Smoky flavors are also creating more nuanced options, whether they be sweet or savory. Virginia Dare’s Caputo points to “lightly flavored and hinted flavors-e.g., toasted, brÃ»lÃ©ed, smoked, barrel-aged, creamed, and spiced.”
Regional flavors continue to fascinate. “Regional connections are often reminiscent of destinations that evoke certain feelings and imagery, and manufacturers can use that to their advantage to create products that stand out on the grocery store shelf,” says ADM Nutrition’s Greenhill.
Take tropical flavors. “Over the past few years, we’ve seen tropical flavors really take off, particularly in the beverage category,” he says. “This is because tropical flavor profiles are recognized by consumers as light and refreshing. As flavored and hard seltzers have gained popularity, tropical flavors have paved a path for the rise of authentic, regionally inspired flavors. For example, Valencia orange and Sicilian lemon fit the tropical flavor profile consumers already know and love, but the addition of a region or location adds an authenticity that simply orange flavor or lemon flavor doesn’t evoke. Today’s consumers have so many options when it comes to food and beverages that flavors with exotic connotations will continue to trend as manufacturers look to distinguish their offerings from competitors.”
Asian flavors are a big influencer. Citing research from Foodable, Comax Flavors notes that Asian flavors on menus at fast-casual restaurants have increased nearly 30% year over year. Much of the demand for Asian flavors comes from younger consumers.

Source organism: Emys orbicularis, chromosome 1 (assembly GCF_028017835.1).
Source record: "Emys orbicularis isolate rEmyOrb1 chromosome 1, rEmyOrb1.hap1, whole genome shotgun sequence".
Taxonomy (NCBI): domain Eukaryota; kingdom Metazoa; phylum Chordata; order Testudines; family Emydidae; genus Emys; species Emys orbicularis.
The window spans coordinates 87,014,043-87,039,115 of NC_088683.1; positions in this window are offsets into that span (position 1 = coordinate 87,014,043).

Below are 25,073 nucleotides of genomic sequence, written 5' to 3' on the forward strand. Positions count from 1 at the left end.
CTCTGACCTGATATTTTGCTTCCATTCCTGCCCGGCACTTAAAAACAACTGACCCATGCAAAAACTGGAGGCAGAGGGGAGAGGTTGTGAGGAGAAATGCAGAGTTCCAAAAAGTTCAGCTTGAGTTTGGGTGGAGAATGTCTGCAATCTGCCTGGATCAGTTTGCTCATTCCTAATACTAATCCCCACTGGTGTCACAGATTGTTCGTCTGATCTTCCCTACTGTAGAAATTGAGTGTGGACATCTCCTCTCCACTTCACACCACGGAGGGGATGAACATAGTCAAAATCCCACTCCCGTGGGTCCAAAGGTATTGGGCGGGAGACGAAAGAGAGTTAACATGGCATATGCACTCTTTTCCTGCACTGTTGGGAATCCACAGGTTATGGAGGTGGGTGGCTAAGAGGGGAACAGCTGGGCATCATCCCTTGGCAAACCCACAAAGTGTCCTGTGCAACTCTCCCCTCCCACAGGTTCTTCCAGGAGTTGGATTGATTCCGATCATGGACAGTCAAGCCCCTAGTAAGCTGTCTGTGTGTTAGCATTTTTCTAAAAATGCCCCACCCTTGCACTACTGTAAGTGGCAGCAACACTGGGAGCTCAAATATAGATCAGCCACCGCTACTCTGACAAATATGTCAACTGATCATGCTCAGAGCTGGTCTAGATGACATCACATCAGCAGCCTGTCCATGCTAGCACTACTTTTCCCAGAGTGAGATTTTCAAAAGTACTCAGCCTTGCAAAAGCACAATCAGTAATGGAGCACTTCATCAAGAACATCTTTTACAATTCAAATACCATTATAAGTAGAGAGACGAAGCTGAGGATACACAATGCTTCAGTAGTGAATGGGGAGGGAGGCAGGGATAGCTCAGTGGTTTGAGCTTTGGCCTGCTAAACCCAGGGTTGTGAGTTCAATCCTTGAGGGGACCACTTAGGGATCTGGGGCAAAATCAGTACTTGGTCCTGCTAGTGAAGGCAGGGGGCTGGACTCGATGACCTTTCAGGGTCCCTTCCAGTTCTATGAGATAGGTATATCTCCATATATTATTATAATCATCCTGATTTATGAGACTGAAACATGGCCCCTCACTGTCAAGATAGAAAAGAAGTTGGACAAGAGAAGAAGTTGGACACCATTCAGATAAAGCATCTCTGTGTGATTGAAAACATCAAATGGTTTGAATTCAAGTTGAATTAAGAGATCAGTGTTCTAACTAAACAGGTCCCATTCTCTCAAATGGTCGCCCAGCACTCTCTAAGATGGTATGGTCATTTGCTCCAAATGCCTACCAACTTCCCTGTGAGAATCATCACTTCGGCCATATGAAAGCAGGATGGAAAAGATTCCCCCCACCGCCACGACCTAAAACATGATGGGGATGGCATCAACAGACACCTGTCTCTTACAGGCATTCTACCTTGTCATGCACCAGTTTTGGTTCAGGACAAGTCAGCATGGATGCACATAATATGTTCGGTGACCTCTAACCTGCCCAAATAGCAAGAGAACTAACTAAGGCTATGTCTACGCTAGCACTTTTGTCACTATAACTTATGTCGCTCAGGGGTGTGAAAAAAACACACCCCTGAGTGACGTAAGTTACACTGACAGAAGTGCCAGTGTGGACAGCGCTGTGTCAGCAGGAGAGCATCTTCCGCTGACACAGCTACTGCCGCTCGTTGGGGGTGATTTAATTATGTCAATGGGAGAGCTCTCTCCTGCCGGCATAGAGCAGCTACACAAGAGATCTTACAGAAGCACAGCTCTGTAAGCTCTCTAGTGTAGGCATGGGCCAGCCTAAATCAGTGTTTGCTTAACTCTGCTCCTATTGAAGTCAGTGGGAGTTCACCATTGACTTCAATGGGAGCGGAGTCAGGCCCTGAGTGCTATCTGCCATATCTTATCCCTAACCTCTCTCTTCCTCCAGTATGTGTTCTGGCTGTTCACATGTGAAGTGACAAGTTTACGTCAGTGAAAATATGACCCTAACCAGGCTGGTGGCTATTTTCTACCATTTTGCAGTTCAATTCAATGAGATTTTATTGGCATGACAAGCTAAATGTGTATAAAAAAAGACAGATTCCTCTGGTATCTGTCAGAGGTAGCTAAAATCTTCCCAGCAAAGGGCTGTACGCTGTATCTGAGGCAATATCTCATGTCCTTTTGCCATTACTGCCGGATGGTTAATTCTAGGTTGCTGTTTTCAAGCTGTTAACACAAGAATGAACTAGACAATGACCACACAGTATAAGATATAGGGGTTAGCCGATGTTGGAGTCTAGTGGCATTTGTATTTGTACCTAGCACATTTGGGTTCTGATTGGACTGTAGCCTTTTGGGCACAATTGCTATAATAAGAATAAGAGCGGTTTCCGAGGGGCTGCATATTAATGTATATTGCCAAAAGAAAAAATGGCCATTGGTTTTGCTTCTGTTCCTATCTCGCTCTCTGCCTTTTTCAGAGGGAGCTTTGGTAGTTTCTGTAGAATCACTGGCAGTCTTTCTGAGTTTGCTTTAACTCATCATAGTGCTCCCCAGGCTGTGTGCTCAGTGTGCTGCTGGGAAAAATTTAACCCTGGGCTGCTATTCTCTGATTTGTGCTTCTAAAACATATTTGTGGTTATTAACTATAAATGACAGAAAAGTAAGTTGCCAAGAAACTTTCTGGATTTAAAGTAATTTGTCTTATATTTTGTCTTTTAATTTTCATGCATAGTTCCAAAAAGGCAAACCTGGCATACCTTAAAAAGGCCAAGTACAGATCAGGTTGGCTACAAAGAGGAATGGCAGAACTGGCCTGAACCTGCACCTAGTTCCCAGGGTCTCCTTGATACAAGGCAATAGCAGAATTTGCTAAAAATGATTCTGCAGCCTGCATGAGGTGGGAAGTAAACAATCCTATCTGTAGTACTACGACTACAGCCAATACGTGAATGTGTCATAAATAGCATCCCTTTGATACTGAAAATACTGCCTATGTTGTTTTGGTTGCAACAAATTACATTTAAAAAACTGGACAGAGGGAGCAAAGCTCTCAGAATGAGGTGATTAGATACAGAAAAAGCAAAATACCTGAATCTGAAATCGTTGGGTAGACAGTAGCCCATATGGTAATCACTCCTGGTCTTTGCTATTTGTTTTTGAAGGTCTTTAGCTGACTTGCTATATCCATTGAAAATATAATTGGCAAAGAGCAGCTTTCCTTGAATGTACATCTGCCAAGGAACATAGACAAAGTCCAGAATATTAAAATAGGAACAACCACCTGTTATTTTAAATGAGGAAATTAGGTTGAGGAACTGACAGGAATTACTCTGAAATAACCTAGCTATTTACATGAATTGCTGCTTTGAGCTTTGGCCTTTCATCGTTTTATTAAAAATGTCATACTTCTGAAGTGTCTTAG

And Synergy Flavors says that mochi, a pounded rice cake from Japan, is a flavor that is newly emerging in sports nutrition.
Finally, it’s no secret that more consumers are looking for more sustainable options in foods and beverages-flavors included. “As sustainability and environmentally conscious offerings have become a key focus in the industry, sustainably sourced flavors are expected to rise in demand to meet consumer expectations,” says ADM Nutrition’s Greenhill. “The demand for sustainably sourced ingredients is driving suppliers to reexamine their supply chains and make changes that have a positive impact on the environment.” ADM, for instance, highlights its sustainable supply of vanilla and mint.
Earth-inspired flavors are also something to watch, says Virginia Dare’s Caputo. “We anticipate future growth in flavor profiles that are inspired by or celebrate the earth and other natural elements, bringing awareness to climate change, loss of species, and sustainability. Earthy flavors (e.g., mushroom, beet, fig, teas, turmeric, pine, and herbs) and flavors or products inspired by earth’s natural phenomena (e.g., ice cream mudslides, chocolate lavaflow cake, pop-rock earthquake shakes, chocolate-covered cherry magma, and layers-of-the-earth cake) are parts of this projected trend.”
Flavors: An Emotional Connection
Above all, the role of flavors in the future will be to connect with consumers on an emotional level. Jeffrey Schmoyer, vice president of global insights for Firmenich, noted in the company’s press release that there has been a “significant shift in the food industry toward more intentional and emotional design.”
For instance, he said, “Consumers are more inclined to try something unfamiliar to them, such as kombucha or a cashew yogurt, if it’s flavored in a way they can connect with on an emotional level.”
Likewise, says Kalsec’s Foster, “In 2020, we anticipate many of the broader flavor trends will be driven by a growing desire among consumers to understand more about the ingredients in their foods and where those ingredients are sourced. This desire is connected to broader trends of storytelling and transparency as consumers seek to connect more closely with the world around them and consume foods that resonate with them and their own personal values.”